Supreme Court Ruling - SD v. Wayfair - Background

2018-06-21 SCOTUS - SD v. Wayfair - Background
2018-06-21 SCOTUS - SD v. Wayfair - The Ruling
2018-06-21 SCOTUS - SD v. Wayfair - What Next?
2018-06-21 SCOTUS - SD v. Wayfair - Options
2018-06-21 SCOTUS - SD v. Wayfair - 2019

June 21, 2018 - The Supreme Court of the United States has announced its ruling in the case of South Dakota v. Wayfair. In the case heard by the court, the State of South Dakota defended its law requiring online retailers with more than $100,000 in sales or more than 200 transactions per year to collect and remit sales taxes on purchases delivered to customers in South Dakota.

The court ruled in favor of the State of South Dakota, which by itself only affects Wayfair and its co-defendants Overstock and NewEgg, but by extension could reshape the five-hundred billion dollar online retail market across the entire United States. Why? Because the ruling overturns the previous precedent set by the 1992 case of Quill v. North Dakota, which established that the State of North Dakota could not compell an out-of-state mail order retailer to comply with North Dakota sales tax laws when fulfilling orders in North Dakota.

In Quill v. ND, the court determined that the Commerce Clause, which prevents states from enacting laws that restrict the free flow of commerce between the states, applied to Quill, an office supply company in Maryland, a state that itself does not charge a sales tax. The court decided that they could not be compelled to collect and remit sales tax on orders placed by and delivered to customers in any other state except where they were legally registered. That case and the precedent it set remained relatively untouched until the internet began to reshape the U.S. retail market with companies like Amazon and Ebay, which opened their online marketplaces in 1995.

As sales by internet retailers grew, the states sought ways to recover what they saw as lost revenue. Every state that has a sales tax also has a use tax, which compells the buyer to pay the taxes due on purchases they made out of state. That means the revenue is not really lost, but for the most part is never collected. Why? Because the use tax depends on one thing, that the buyer voluntarily acknowledge the purchase and file the necessary paperwork along with the tax remittance. In such a scenerio, the state has very little ability to enforce the use tax outside of purchases that must be registered in the state like a car, boat or RV, or a large commercial purchase that leaves a paper trail such as a registered contract or lien filing.

The next step the states took was to expand the definition of what it means to be a business entity in a state. Certainly a company opening its doors in a state required that the company register with the state and follow the laws in that state as regards the collection and remittance of sales taxes. For large retailers like WalMart and Target, there was no doubt where they had stores and were registered as a business in the state. Regardless, when it came to internet sales ordered through a server in one state, shipped from a warehouse in another state, and delivered by the post office, UPS, or FedEx to the customer in yet another state, questions still remained.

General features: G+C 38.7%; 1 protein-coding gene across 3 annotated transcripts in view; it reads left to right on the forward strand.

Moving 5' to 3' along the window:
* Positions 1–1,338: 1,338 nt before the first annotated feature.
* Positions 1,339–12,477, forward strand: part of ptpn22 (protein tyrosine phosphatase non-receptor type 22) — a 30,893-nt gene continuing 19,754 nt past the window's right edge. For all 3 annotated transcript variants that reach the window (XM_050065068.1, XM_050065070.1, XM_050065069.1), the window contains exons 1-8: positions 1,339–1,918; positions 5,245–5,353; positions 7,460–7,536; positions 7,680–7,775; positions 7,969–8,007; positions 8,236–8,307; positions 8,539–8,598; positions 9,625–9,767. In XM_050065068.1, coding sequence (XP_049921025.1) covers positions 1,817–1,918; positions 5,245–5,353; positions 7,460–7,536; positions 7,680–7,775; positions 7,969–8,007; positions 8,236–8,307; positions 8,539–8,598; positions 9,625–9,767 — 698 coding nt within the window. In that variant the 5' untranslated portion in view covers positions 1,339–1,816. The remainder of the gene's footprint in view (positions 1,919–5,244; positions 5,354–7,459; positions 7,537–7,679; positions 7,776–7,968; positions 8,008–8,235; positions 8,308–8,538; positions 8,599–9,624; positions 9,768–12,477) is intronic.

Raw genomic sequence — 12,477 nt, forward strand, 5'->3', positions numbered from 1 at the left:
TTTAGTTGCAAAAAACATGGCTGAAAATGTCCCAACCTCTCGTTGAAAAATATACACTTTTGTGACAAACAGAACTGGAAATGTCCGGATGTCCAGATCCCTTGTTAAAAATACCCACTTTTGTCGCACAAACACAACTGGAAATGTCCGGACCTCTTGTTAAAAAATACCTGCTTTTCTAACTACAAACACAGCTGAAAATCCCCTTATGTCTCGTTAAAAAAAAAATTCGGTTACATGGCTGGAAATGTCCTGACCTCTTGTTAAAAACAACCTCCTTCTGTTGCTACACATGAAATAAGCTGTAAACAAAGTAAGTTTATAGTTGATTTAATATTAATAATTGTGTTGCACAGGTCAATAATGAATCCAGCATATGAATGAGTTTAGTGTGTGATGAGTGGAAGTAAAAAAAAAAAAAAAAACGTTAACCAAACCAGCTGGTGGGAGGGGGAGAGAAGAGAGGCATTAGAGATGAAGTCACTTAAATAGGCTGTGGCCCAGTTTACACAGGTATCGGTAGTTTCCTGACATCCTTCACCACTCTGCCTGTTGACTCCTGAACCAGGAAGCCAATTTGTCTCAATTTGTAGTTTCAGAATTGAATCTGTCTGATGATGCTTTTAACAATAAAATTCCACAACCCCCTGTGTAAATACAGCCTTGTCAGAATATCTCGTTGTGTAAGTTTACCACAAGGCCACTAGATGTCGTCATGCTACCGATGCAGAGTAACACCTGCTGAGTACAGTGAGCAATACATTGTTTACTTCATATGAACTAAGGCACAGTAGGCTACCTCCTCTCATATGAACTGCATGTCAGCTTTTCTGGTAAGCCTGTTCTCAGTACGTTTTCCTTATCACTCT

New laws and legal challenges continued to mount. The term "nexus" began to be incorporated into state sales tax laws. A nexus applied to any person or company that had any physical presence in the state such as a store, a warehouse, an office, or a personal representative. If a nexus could be established, then the state felt they had a legal standing with which to compell the selling party to comply with the tax laws and be responsible for the collection and remittance of taxes on all sales delivered anywhere in the state.

Other laws were enacted that were directed to larger organizations. These laws mandated retailers of high volume sales to comply with state laws whether there was a nexus or not. Though there was no standing precedent for such laws, with the dollars involved, it forced these ones to comply or risk long, protracted, and expensive legal battles, which could easily outweigh the cost of compliance. Rather than loosing access to large markets such as New York, California, or Texas, most chose to comply, but doing so with much reluctance.

That briefly brings us down to today's decision in South Dakota v. Wayfair. Although the law in South Dakota is also directed at larger organizations, it comes from one of the smallest markets in the U.S. As such, it is a game changer. To see how, please continue with the next post, 2018-06-21 SCOTUS - SD v. Wayfair - The Ruling.